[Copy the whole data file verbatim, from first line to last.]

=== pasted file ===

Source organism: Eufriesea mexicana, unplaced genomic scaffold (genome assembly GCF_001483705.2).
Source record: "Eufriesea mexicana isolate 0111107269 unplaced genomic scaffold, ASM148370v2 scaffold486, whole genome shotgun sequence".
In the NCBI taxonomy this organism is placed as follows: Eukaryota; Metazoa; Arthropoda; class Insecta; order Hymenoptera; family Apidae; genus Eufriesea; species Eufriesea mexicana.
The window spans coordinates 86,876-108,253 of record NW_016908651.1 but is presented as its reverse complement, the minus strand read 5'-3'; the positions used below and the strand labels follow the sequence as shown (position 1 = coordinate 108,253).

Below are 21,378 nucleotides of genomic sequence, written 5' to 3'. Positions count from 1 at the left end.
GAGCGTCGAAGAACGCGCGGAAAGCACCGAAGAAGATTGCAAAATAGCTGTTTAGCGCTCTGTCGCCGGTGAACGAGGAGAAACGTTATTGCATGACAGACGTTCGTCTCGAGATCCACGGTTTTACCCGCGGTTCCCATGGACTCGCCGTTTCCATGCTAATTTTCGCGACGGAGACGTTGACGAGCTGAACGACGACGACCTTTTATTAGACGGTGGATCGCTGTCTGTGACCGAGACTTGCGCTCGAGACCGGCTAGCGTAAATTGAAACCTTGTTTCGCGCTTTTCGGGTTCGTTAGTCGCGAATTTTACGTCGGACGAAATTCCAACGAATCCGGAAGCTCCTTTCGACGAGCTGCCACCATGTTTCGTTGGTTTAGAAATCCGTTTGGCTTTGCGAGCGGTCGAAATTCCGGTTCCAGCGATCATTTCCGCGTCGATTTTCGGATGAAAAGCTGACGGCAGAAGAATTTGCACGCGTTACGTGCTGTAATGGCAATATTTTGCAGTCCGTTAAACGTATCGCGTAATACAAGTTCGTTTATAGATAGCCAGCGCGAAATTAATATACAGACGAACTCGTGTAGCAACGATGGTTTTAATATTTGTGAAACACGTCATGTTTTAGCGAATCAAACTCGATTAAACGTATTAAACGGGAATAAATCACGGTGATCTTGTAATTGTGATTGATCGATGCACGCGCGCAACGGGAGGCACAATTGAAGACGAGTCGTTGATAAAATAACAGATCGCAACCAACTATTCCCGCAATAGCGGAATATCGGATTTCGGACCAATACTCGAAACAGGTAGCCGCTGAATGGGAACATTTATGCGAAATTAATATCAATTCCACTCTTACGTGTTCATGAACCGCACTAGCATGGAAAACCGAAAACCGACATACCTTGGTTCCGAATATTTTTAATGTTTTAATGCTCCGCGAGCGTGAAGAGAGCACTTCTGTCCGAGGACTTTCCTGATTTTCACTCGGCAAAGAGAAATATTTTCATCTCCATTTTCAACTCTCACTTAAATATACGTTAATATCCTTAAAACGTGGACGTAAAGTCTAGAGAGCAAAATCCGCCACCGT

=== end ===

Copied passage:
Source organism: Eufriesea mexicana, unplaced genomic scaffold (genome assembly GCF_001483705.2).
Source record: "Eufriesea mexicana isolate 0111107269 unplaced genomic scaffold, ASM148370v2 scaffold486, whole genome shotgun sequence".
In the NCBI taxonomy this organism is placed as follows: Eukaryota; Metazoa; Arthropoda; class Insecta; order Hymenoptera; family Apidae; genus Eufriesea; species Eufriesea mexicana.
The window spans coordinates 86,876-108,253 of record NW_016908651.1 but is presented as its reverse complement, the minus strand read 5'-3'; the positions used below and the strand labels follow the sequence as shown (position 1 = coordinate 108,253).

Below are 21,378 nucleotides of genomic sequence, written 5' to 3'. Positions count from 1 at the left end.
GAGCGTCGAAGAACGCGCGGAAAGCACCGAAGAAGATTGCAAAATAGCTGTTTAGCGCTCTGTCGCCGGTGAACGAGGAGAAACGTTATTGCATGACAGACGTTCGTCTCGAGATCCACGGTTTTACCCGCGGTTCCCATGGACTCGCCGTTTCCATGCTAATTTTCGCGACGGAGACGTTGACGAGCTGAACGACGACGACCTTTTATTAGACGGTGGATCGCTGTCTGTGACCGAGACTTGCGCTCGAGACCGGCTAGCGTAAATTGAAACCTTGTTTCGCGCTTTTCGGGTTCGTTAGTCGCGAATTTTACGTCGGACGAAATTCCAACGAATCCGGAAGCTCCTTTCGACGAGCTGCCACCATGTTTCGTTGGTTTAGAAATCCGTTTGGCTTTGCGAGCGGTCGAAATTCCGGTTCCAGCGATCATTTCCGCGTCGATTTTCGGATGAAAAGCTGACGGCAGAAGAATTTGCACGCGTTACGTGCTGTAATGGCAATATTTTGCAGTCCGTTAAACGTATCGCGTAATACAAGTTCGTTTATAGATAGCCAGCGCGAAATTAATATACAGACGAACTCGTGTAGCAACGATGGTTTTAATATTTGTGAAACACGTCATGTTTTAGCGAATCAAACTCGATTAAACGTATTAAACGGGAATAAATCACGGTGATCTTGTAATTGTGATTGATCGATGCACGCGCGCAACGGGAGGCACAATTGAAGACGAGTCGTTGATAAAATAACAGATCGCAACCAACTATTCCCGCAATAGCGGAATATCGGATTTCGGACCAATACTCGAAACAGGTAGCCGCTGAATGGGAACATTTATGCGAAATTAATATCAATTCCACTCTTACGTGTTCATGAACCGCACTAGCATGGAAAACCGAAAACCGACATACCTTGGTTCCGAATATTTTTAATGTTTTAATGCTCCGCGAGCGTGAAGAGAGCACTTCTGTCCGAGGACTTTCCTGATTTTCACTCGGCAAAGAGAAATATTTTCATCTCCATTTTCAACTCTCACTTAAATATACGTTAATATCCTTAAAACGTGGACGTAAAGTCTAGAGAGCAAAATCCGCCACCGT